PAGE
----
Officially known as the Intermediaries Legislation, the Off-Payroll workers’ rules or IR35 takes its name from the original 1999 press release published by the then Inland Revenue (now HMRC) announcing its creation.Part of the Finance Act, the IR35 ‘working through an intermediary’ involves applying three main principles to determine one’s employment status:
• The degree of control that the client has over the logistics of when, where and how the worker completes the work.
• Whether the worker is expected to complete the work or a substitute can be used.
• The level of obligation expected of the employer to offer work and the worker to accept it.
Currently, the IR35 legislation only applies to the public sector; however as from the 6th of April 2020 the Off-Payroll workers’ rules will be extended to cover the private sector. This means that if you work for a client through an intermediary, you may find your employment status and tax bracket changes. However, on the plus side, 1.5 million small and medium-sized enterprises (SMEs) with turnovers below £10.2 million, a balance sheet total of less than £5.1 million, or fewer than 50 employees, will be exempt from the new rules.
The IR35 was introduced to the public sector in 2000 and required individuals who worked as employees through their own companies, to pay similar taxes to those paid by other employees. Those not complying with the previous tax rules were paying significantly less income tax and NICs than an equivalent employee; the Off-Payroll workers’ rule was designed to combat such ‘disguised employment’ tax avoidance.
HMRC believes that the introduction of the IR35 legislation to the private sector will put a stop to this type of tax avoidance and provide the country with an extra £3.1 billion by 2024. The private sector includes third sector organisations such as charities, associations, self-help groups and community groups, social enterprises, mutuals and co-operative organisations.
As part of this reform, the tax liability will transfer from the contractor to the fee-paying party in the supply chain; typically the organisation paying a worker will be the fee-payer. If a party in the labour supply chain receives the employment status determination, but does not pass it on, they will become the fee-payer. Check on the government's website to find out whether you are the fee-payer and what your responsibilities are if the off-payroll working rules (IR35) apply.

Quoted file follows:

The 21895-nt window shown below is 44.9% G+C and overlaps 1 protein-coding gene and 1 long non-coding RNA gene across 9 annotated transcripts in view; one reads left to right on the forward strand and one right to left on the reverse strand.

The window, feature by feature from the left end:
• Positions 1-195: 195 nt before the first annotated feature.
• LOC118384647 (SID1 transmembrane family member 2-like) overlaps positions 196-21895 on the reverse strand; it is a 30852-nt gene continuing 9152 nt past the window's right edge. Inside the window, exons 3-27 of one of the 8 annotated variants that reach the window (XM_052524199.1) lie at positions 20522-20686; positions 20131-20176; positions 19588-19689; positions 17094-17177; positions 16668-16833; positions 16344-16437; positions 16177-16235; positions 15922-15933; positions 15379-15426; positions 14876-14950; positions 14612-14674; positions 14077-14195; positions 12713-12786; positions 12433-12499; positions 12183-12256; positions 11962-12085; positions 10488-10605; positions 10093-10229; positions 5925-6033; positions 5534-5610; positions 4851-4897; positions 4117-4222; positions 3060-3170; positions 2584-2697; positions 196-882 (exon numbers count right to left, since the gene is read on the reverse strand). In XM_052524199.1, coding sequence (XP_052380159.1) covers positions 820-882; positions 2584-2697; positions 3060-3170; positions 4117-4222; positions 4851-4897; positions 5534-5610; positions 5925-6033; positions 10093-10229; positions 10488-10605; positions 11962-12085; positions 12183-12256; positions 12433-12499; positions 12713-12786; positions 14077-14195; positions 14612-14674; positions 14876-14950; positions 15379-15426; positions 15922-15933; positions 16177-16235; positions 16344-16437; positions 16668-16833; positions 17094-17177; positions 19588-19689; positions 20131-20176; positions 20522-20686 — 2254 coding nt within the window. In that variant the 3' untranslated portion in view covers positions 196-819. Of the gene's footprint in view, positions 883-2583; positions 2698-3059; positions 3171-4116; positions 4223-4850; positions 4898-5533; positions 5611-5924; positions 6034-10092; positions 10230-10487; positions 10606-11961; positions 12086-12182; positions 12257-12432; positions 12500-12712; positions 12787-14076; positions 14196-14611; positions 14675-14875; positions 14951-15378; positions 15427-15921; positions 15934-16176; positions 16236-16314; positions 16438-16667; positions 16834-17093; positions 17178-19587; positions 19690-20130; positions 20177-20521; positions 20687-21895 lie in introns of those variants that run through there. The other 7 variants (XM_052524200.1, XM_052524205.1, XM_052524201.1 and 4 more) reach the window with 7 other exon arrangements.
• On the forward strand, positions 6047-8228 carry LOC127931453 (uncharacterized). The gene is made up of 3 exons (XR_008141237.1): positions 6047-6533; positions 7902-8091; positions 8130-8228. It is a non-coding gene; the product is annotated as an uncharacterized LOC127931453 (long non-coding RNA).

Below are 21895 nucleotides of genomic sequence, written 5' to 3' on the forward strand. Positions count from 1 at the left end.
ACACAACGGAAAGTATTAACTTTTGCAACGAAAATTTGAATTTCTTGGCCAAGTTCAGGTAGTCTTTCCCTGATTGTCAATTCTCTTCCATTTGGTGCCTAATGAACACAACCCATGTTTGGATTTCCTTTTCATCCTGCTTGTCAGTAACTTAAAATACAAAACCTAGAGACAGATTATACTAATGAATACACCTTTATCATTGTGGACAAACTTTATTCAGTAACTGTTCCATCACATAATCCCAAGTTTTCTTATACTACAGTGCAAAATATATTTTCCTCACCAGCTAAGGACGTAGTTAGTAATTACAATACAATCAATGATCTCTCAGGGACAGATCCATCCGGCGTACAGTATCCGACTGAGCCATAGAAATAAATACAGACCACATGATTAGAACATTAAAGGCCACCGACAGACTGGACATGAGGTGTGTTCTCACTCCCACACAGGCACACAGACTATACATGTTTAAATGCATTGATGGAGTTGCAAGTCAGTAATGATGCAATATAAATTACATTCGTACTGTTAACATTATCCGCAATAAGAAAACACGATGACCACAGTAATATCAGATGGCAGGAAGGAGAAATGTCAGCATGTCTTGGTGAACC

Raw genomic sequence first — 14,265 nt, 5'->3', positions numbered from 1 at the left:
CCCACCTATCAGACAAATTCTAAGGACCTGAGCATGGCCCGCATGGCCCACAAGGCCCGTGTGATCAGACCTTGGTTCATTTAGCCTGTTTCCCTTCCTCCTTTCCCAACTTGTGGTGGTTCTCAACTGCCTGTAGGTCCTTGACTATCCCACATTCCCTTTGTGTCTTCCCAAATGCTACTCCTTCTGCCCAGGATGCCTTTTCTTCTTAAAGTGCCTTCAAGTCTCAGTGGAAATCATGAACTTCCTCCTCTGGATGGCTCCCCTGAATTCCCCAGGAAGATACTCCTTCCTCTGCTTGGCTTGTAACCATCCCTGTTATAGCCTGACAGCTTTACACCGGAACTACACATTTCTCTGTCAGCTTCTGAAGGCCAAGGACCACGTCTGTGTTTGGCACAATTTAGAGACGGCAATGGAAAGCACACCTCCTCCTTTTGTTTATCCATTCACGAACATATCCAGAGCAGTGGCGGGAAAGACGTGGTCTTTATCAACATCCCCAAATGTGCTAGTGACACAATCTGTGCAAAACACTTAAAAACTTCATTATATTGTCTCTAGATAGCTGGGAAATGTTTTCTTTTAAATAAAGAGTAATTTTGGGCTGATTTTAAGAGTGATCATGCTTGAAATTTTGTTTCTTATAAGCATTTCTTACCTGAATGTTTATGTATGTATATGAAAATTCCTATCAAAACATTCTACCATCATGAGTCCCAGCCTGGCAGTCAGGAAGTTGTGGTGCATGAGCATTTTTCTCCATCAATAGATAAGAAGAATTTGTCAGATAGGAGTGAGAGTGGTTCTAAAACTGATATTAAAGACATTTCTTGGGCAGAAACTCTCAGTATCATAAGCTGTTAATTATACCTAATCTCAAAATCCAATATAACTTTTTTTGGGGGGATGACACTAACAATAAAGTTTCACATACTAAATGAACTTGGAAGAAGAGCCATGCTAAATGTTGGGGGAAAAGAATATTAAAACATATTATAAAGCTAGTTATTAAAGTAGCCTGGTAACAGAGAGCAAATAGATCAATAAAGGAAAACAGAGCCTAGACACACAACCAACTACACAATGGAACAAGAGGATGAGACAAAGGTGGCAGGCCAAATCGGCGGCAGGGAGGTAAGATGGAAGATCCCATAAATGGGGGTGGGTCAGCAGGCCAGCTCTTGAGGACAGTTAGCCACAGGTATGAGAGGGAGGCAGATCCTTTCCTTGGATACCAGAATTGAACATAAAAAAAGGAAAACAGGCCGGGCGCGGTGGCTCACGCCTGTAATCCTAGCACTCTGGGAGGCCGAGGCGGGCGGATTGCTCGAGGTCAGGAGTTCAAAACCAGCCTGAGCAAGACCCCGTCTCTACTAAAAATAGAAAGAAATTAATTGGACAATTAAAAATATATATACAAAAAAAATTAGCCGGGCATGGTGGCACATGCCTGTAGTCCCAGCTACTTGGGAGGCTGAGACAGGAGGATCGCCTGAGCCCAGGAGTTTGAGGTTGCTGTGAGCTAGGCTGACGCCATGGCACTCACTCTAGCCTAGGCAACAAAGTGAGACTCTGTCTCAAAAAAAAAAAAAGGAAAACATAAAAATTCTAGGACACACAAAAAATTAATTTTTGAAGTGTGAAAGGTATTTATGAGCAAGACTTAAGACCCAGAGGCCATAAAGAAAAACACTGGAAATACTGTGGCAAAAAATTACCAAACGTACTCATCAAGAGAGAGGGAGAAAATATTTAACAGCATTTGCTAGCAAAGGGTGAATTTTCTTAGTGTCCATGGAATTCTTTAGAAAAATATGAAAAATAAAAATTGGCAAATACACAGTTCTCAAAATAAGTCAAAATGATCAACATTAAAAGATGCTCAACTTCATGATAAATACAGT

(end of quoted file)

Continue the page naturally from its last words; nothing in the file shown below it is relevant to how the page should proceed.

This means that if you work through your own limited company and provide services to medium or large firms in the private sector, from April next year you will no longer be able to decide if your contract resembles employment or self-employment and therefore your tax status. The power to do so will be passed over to your client. The liability will also shift to either your client or the agency you work through.
If you are a worker providing a service, an agency placing a worker, or an organisation or person hiring a worker, you can use the government’s ‘check employment status‘ service to help you decide if the off-payroll working rules apply to you.
Private sector clients must start applying the new rules when the changes come into force on 6 April 2020.
If you use the simplified test to determine your business’ size, you must apply the rules from the start of the tax year following the end of the calendar year when you met the conditions.
When a worker’s employment status is received, the fee-payer must calculate and deduct employment taxes and National Insurance contributions from the payment made to the worker’s intermediary and report the transaction to the HMRC. You must take reasonable care when you make a determination about the employment status of a worker, as failure to do so will result in the worker’s tax and National Insurance contributions liability becoming your responsibility.
From 6 April 2020, as the client you must provide the worker, agency, or other organisation you contract for with a status determination statement, regardless of whether the off-payroll working rules apply or not. You must also provide reasons for the awarded status decision.
Your work status determination must be obtained on or before the date that any contract is entered into. If the work starts later, you will need to give your determination before that later date. You will hold the liability for any tax and National Insurance contributions until you inform the worker and the person you contract with of your determination and the reasons for it. A status determination statement issued before 6 April 2020 is valid under the new rules.
There are many companies on the internet offering various types of assistance to those wishing to know more about the IR35 tax reform and how to protect themselves from higher taxes.
There are also many other sites that offer tax avoidance guides and advice; however, when considering any type of tax avoidance tactics, keep in mind that although the number of contractors actually investigated remains fairly small, the financial cost if found out is significant. On top of these costs, any owed tax or national insurance contributions will be expected to be paid back from the beginning of the contract. It therefore makes sense to ensure that you are compliant from the get-go.
It is strongly recommend you consult an IR35 contract review specialist to examine each new contract you take on and consider taking out IR35 insurance in case you are selected for investigation by HMRC. It is in your best interests to protect yourself in the event that you are selected for an IR35 investigation.
Would you like to share your experience of life abroad with other readers? Answer the questions here to be featured in an interview!